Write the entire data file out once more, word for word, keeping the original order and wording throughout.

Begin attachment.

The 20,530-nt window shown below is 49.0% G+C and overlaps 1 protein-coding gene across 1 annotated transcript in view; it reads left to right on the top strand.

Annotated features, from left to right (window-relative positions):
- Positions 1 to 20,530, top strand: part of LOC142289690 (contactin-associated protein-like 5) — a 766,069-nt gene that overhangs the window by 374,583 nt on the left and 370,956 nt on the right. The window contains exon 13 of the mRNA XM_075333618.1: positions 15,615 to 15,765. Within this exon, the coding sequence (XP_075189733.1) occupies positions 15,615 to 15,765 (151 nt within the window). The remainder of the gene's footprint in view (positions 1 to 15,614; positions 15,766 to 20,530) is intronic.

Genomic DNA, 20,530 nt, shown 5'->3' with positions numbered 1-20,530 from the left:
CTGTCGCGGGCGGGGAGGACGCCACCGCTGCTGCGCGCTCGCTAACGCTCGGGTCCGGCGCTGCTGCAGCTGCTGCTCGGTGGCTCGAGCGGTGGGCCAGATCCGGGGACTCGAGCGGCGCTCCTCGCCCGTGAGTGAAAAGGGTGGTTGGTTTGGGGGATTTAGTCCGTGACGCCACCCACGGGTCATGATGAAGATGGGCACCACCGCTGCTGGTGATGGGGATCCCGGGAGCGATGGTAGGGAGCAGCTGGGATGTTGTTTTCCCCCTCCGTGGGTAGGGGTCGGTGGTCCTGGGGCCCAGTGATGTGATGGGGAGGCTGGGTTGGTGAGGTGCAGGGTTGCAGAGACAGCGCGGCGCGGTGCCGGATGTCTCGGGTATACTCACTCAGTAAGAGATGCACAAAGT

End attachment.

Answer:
The 20,530-nt window shown below is 49.0% G+C and overlaps 1 protein-coding gene across 1 annotated transcript in view; it reads left to right on the top strand.

Annotated features, from left to right (window-relative positions):
- Positions 1 to 20,530, top strand: part of LOC142289690 (contactin-associated protein-like 5) — a 766,069-nt gene that overhangs the window by 374,583 nt on the left and 370,956 nt on the right. The window contains exon 13 of the mRNA XM_075333618.1: positions 15,615 to 15,765. Within this exon, the coding sequence (XP_075189733.1) occupies positions 15,615 to 15,765 (151 nt within the window). The remainder of the gene's footprint in view (positions 1 to 15,614; positions 15,766 to 20,530) is intronic.

Genomic DNA, 20,530 nt, shown 5'->3' with positions numbered 1-20,530 from the left:
CTGTCGCGGGCGGGGAGGACGCCACCGCTGCTGCGCGCTCGCTAACGCTCGGGTCCGGCGCTGCTGCAGCTGCTGCTCGGTGGCTCGAGCGGTGGGCCAGATCCGGGGACTCGAGCGGCGCTCCTCGCCCGTGAGTGAAAAGGGTGGTTGGTTTGGGGGATTTAGTCCGTGACGCCACCCACGGGTCATGATGAAGATGGGCACCACCGCTGCTGGTGATGGGGATCCCGGGAGCGATGGTAGGGAGCAGCTGGGATGTTGTTTTCCCCCTCCGTGGGTAGGGGTCGGTGGTCCTGGGGCCCAGTGATGTGATGGGGAGGCTGGGTTGGTGAGGTGCAGGGTTGCAGAGACAGCGCGGCGCGGTGCCGGATGTCTCGGGTATACTCACTCAGTAAGAGATGCACAAAGT